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Is this molecule an antidote for carbon monoxide poisoning?

Researchers have engineered a protein that reverses carbon monoxide poisoning in mice. There’s potential it might work for people, too.

Neonic coatings on seeds hurt bugs that eat pests

Neonicotinoids, the most widely used class of insecticides, significantly reduce populations of predatory insects when used as seed coatings, report researchers.

Why schools are an ideal place to teach self-control

Self-regulation skills help children manage their thoughts and feelings, control impulses, and solve problems.

Do greenhouse gases explain canyons on Mars?


Scientists have long debated how deep canyons and extensive valley networks—like the kinds carved by running water over millions of years on Earth—could form on Mars some 3.8 billion years ago, a time many believe the planet was frozen.

Here are baseball’s best hitters when nothing’s at stake

Baseball’s spotlight tends to fall on the clutch moment, the final inning, the key at bat with the game on the line.

Neolithic crops in Fertile Crescent weren’t just cereals


Research with charred plant remains suggests people in southwest Asia grew a greater variety of plants during a period called the Pre-Pottery Neolithic A than previously thought.

Clam shells are like tree rings for the ocean

Just as trees have growth rings that scientists can study for clues about past growing conditions, clam shells have annual growth increments that offer information about ocean conditions over time.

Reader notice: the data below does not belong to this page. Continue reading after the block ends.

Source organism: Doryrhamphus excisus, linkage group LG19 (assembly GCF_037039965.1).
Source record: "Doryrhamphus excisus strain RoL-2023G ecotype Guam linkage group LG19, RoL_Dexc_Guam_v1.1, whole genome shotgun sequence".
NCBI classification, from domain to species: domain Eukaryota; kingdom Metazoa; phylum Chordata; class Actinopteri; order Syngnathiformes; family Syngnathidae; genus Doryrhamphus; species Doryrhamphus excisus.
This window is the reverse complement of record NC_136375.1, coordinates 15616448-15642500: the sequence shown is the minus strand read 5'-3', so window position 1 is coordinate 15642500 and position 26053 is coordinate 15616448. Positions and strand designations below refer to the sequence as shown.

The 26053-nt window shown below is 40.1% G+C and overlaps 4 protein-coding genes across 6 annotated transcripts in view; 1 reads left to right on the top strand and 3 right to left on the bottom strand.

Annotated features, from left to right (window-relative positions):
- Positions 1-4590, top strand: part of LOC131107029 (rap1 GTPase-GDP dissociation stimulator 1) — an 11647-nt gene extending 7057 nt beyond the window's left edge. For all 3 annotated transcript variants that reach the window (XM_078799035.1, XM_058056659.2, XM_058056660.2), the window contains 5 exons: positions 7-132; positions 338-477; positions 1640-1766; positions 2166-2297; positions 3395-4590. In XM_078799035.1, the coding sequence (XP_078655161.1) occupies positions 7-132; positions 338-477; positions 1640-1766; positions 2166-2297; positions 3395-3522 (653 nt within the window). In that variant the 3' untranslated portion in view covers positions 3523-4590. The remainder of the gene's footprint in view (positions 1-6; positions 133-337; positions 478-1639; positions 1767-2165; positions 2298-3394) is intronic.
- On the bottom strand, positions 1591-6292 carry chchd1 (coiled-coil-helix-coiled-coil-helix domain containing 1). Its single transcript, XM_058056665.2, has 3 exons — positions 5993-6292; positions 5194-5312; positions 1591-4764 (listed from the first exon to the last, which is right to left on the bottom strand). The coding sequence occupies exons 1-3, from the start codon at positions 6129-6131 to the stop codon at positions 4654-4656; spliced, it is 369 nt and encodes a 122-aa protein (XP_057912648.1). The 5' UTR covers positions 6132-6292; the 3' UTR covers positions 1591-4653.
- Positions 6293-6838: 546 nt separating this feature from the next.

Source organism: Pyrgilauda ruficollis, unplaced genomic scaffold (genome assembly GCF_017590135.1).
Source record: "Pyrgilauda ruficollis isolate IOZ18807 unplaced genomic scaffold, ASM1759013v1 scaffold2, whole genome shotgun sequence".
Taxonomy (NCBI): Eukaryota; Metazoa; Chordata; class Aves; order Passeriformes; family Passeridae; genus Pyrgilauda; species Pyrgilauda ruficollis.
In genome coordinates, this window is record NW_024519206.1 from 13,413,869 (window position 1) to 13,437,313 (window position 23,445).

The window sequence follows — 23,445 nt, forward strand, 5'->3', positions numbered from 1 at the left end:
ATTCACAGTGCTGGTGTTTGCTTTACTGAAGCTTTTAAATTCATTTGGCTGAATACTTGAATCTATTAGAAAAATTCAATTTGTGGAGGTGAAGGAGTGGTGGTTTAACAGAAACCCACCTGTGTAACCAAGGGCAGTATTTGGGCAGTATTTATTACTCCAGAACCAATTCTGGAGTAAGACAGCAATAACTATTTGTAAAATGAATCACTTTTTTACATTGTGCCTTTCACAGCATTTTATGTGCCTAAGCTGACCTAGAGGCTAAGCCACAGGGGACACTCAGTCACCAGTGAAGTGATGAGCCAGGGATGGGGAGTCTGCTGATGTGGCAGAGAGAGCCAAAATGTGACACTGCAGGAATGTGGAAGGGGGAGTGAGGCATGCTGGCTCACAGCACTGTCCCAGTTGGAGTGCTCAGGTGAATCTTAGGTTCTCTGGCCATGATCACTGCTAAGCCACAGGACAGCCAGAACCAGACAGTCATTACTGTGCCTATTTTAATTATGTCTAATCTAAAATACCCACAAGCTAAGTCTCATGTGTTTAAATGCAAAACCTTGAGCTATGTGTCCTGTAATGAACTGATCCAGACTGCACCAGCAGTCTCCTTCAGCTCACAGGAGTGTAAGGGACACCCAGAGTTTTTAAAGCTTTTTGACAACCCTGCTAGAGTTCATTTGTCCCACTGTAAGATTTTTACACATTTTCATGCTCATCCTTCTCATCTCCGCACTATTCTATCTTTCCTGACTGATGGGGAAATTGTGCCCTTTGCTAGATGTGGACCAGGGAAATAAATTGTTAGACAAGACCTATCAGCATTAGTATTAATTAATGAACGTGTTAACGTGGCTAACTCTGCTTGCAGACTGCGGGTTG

Team gets first glimpse of water passing protons


Water conducts electricity, but just how the fluid passes along positive charges has puzzled scientists for decades.

Americans are closer to gun violence than they think

Nearly all Americans are likely to know a victim of gun violence within their social networks during their lifetime.

7 cheap moisturizes can prevent eczema in babies

It may be possible to prevent babies from getting eczema—a costly, inflammatory skin disorder—just by applying something as inexpensive as petroleum jelly every day for the first six months of life.

Brain scans dispel theory about stimuli and autism

A new study challenges the hypothesis that nerve cells in the brains of people with autism spectrum disorders do not reliably and consistently respond to external stimuli.

New breast cancer therapy targets ‘aggressive’ protein

Scientists have discovered a molecular “switch” that makes cells in breast cancer tumors become aggressive.

How to mass-produce chips only 3 atoms thick


A recent demonstration proves it might be possible to mass-produce chips only three atoms thick. “What if your window was also a television, or you could have a heads-up display on the windshield of your car?

How faith eases postpartum depression for moms of color

Churches and other faith-based communities are an untapped resource that health-care providers should consider when suggesting treatment options for African-American and Latina mothers who have histories of postpartum depression.

No aliens? Astronomer says that’s so pessimistic


Woodruff T. Sullivan III—”Woody” for short—is a professor emeritus of astronomy at the University of Washington and co-founder of its astrobiology program.

Custom news can seem like it comes from you

The ability to customize our newsfeeds may lead us to make less informed decisions with the information we encounter there, research suggests.

Cheaper hydrogels fight wildfire and clean wineries

A new generation of hydrogels is based on cheaper, abundant natural materials. Researchers tested their effectiveness for cleaning wineries and fighting wildfires.

Daily aspirin may be worth the risk of bleeding

Taking a low-dose aspirin every day to reduce the risk of heart disease or cancer may be worth the increased risk of stomach bleeding, an analysis shows.

You don’t always have to pay more for healthy food

The idea that healthy foods are universally more expensive can lead consumers to make choices that aren’t always necessary, a new study suggests.

New sickle cell drug cuts number of pain attacks

An investigational drug reduced the rate of acute painful episodes associated with sickle cell disease by 46 percent, according to phase-2 clinical trial results.


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